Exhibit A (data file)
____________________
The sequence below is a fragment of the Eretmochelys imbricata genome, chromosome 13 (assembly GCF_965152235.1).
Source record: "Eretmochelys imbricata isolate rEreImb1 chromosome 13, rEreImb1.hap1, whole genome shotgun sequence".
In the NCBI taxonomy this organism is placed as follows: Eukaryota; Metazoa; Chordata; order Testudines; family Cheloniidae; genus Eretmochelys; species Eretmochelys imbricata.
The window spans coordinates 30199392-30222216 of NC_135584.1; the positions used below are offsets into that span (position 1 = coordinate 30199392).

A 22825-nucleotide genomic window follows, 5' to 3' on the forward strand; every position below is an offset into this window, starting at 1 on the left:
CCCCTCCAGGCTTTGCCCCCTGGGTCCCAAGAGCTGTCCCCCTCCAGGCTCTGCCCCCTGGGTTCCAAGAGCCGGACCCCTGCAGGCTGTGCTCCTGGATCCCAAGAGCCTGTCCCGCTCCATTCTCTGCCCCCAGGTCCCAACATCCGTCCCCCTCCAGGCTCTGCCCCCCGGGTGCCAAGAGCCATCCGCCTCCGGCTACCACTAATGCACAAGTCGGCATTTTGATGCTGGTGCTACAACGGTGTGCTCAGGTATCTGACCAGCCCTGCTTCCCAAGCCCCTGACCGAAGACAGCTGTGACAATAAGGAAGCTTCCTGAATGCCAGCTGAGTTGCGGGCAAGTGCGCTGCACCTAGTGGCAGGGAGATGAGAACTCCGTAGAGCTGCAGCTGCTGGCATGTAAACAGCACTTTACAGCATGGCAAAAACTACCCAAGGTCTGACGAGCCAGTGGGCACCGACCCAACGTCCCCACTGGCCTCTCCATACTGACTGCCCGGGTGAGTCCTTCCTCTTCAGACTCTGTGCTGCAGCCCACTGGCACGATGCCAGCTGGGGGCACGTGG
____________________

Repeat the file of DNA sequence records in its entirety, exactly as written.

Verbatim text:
The sequence below is a fragment of the Eretmochelys imbricata genome, chromosome 13 (assembly GCF_965152235.1).
Source record: "Eretmochelys imbricata isolate rEreImb1 chromosome 13, rEreImb1.hap1, whole genome shotgun sequence".
In the NCBI taxonomy this organism is placed as follows: Eukaryota; Metazoa; Chordata; order Testudines; family Cheloniidae; genus Eretmochelys; species Eretmochelys imbricata.
The window spans coordinates 30199392-30222216 of NC_135584.1; the positions used below are offsets into that span (position 1 = coordinate 30199392).

A 22825-nucleotide genomic window follows, 5' to 3' on the forward strand; every position below is an offset into this window, starting at 1 on the left:
CCCCTCCAGGCTTTGCCCCCTGGGTCCCAAGAGCTGTCCCCCTCCAGGCTCTGCCCCCTGGGTTCCAAGAGCCGGACCCCTGCAGGCTGTGCTCCTGGATCCCAAGAGCCTGTCCCGCTCCATTCTCTGCCCCCAGGTCCCAACATCCGTCCCCCTCCAGGCTCTGCCCCCCGGGTGCCAAGAGCCATCCGCCTCCGGCTACCACTAATGCACAAGTCGGCATTTTGATGCTGGTGCTACAACGGTGTGCTCAGGTATCTGACCAGCCCTGCTTCCCAAGCCCCTGACCGAAGACAGCTGTGACAATAAGGAAGCTTCCTGAATGCCAGCTGAGTTGCGGGCAAGTGCGCTGCACCTAGTGGCAGGGAGATGAGAACTCCGTAGAGCTGCAGCTGCTGGCATGTAAACAGCACTTTACAGCATGGCAAAAACTACCCAAGGTCTGACGAGCCAGTGGGCACCGACCCAACGTCCCCACTGGCCTCTCCATACTGACTGCCCGGGTGAGTCCTTCCTCTTCAGACTCTGTGCTGCAGCCCACTGGCACGATGCCAGCTGGGGGCACGTGG